In his book Superintelligence, Bostrom advances the idea that “the first ultra intelligent machine is the last invention that man need ever make.” Beyond this, the AI will outsmart pretty much anyone and therefore innovate and solve issues faster and better than any of us. It is most likely that all the incredible things that we will not have invented by then (populating Mars, nuclear fusion, etc) will be inventing by an AI.

One additional aspect that is hard to conceptualize is that Alfred Einstein level of intelligence is not the AI train terminus. It will keep on going to unknown territories. As it does, what if this AI starts doing things that we might not approve? Let say that you ask the AI to solve the issue X but in order to do so, it decides that Y is a preliminary, but Y is an immoral action?

How can we ensure that it advances human knowledge instead of wiping out humanity?

This question might sound a little extreme as one could think of many Hollywood scenarios that will appear cartoonish. The paradigm echoes to the ancient Greece myth from King Midas who requested Dionysos to be blessed him with the gift that everything he touches turned into gold. It turned out to be very not such a great idea as he touched his food, it turned into gold. He touched his daughter, she turned into gold. This myth is not just a metaphor for greed but it remains us that if we gives an advanced order to a super AI we better think of all the consequences inbetween.

We should not be extra confident in our ability to keep a super intelligence genie locked up in its bottle forever. There will probably not be any obvious shut down button. So there is only one possible answer: we need to create super intelligence that is still safe because it is fundamentally on our side, because it shares our values. We will have to shape the AI preferences. I am taking for granted here that humans all share similar preferences but truth be told, it will most likely be Sergey Brin preferences than yours.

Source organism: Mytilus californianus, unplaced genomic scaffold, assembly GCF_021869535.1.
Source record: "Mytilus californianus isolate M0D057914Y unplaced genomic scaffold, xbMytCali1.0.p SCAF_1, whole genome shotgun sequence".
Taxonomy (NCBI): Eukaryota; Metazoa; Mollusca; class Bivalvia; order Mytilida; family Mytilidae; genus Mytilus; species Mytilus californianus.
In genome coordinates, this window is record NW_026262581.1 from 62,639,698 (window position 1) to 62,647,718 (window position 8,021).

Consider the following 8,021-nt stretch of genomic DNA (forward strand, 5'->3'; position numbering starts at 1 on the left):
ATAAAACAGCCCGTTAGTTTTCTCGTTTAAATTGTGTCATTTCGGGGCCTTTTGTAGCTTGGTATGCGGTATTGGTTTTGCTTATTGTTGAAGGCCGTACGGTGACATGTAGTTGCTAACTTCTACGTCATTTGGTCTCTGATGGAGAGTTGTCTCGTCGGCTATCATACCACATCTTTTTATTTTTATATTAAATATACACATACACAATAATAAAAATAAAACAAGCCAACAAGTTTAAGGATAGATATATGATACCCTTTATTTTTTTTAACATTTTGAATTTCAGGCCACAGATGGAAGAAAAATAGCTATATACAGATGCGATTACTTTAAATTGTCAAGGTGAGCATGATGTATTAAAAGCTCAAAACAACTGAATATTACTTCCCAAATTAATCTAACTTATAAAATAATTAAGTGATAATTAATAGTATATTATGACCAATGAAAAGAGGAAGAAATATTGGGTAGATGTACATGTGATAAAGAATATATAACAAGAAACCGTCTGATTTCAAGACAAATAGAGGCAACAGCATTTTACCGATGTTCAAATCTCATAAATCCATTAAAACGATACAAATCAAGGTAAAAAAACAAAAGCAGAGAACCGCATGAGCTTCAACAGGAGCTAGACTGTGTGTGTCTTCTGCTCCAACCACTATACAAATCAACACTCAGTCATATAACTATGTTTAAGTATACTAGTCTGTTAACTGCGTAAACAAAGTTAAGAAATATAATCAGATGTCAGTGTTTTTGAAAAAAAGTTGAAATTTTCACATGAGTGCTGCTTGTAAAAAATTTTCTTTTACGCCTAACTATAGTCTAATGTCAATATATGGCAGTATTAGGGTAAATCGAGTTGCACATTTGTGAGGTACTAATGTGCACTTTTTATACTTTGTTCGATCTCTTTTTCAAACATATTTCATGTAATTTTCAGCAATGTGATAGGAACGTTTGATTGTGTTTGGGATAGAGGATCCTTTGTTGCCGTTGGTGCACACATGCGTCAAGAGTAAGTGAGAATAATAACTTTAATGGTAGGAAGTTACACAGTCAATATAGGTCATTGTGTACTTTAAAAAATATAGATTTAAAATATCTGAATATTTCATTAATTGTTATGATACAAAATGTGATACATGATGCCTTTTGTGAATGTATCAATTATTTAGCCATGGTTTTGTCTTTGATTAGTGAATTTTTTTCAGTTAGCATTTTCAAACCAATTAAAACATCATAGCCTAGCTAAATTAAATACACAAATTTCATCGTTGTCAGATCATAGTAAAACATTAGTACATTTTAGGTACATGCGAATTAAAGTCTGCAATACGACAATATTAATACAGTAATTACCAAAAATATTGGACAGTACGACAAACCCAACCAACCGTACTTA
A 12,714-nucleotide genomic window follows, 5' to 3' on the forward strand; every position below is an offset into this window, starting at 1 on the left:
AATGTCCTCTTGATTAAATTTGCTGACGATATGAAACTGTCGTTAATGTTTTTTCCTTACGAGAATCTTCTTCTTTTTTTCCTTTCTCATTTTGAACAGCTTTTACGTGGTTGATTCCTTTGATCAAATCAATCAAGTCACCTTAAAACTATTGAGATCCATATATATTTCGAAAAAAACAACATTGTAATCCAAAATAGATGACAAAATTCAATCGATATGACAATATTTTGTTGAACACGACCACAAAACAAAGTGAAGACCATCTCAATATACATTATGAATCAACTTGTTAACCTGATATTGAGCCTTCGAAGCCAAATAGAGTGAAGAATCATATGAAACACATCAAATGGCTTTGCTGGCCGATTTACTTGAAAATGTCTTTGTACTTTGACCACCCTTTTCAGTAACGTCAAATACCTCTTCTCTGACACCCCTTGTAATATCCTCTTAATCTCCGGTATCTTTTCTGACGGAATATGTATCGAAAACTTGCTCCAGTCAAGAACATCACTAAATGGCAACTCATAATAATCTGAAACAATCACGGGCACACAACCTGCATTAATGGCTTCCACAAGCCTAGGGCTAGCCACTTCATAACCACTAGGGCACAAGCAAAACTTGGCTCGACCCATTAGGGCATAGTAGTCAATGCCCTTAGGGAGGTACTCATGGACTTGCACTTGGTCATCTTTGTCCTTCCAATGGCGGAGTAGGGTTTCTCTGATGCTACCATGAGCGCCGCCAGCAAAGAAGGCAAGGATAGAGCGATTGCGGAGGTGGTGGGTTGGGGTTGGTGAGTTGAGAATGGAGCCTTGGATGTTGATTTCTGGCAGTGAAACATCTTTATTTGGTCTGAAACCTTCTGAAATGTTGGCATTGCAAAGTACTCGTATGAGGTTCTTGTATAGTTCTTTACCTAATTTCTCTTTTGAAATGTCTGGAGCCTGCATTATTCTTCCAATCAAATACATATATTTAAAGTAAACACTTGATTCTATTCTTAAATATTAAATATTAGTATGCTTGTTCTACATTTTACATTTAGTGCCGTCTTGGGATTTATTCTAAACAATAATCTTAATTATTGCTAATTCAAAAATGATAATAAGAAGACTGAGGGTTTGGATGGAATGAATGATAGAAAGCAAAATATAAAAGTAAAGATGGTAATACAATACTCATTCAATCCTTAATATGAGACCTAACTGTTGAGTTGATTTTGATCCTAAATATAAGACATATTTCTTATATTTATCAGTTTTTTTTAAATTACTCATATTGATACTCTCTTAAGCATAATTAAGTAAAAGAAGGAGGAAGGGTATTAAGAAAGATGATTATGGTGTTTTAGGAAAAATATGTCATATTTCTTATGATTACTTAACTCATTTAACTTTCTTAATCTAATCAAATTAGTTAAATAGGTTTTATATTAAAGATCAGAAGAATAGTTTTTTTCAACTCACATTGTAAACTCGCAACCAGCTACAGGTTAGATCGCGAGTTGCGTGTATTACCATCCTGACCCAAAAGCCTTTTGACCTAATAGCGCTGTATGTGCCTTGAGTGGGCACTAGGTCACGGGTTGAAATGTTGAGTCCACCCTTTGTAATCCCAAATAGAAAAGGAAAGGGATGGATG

Just like we will no longer need to list down all functionalities of an AI program, we will not have to list down all of our values. The AI will learn them. This is even more important that it is most likely that the AI will have to be facing moral problems that we will not have encountered yet.

Making super intelligence AI is fairly complicated. Making super intelligence AI that is safe is adding an extra liar of difficulties. However, this should not stop researchers on their quests to human like AI as paraphrasing Andrew Ng: halting AI research to keep computers from turning evil is like stopping the space program to combat overpopulation on Mars.

Let’s be fairly optimistic: AI won’t exterminate us. Quite the opposite, it will empower us to tackle real problems and help humanity. That being said, cracking super intelligence AI without anticipating for its preference set would be very damageable.

For these reasons in January 2015, Bostrom joined Stephen Hawking, Max Tegmark, Elon Musk among others, in signing the Future of Life Institute’s open letter warning of the potential dangers associated with artificial intelligence. The signatories “…believe that research on how to make AI systems robust and beneficial is both important and timely, and that there are concrete research directions that can be pursued today.”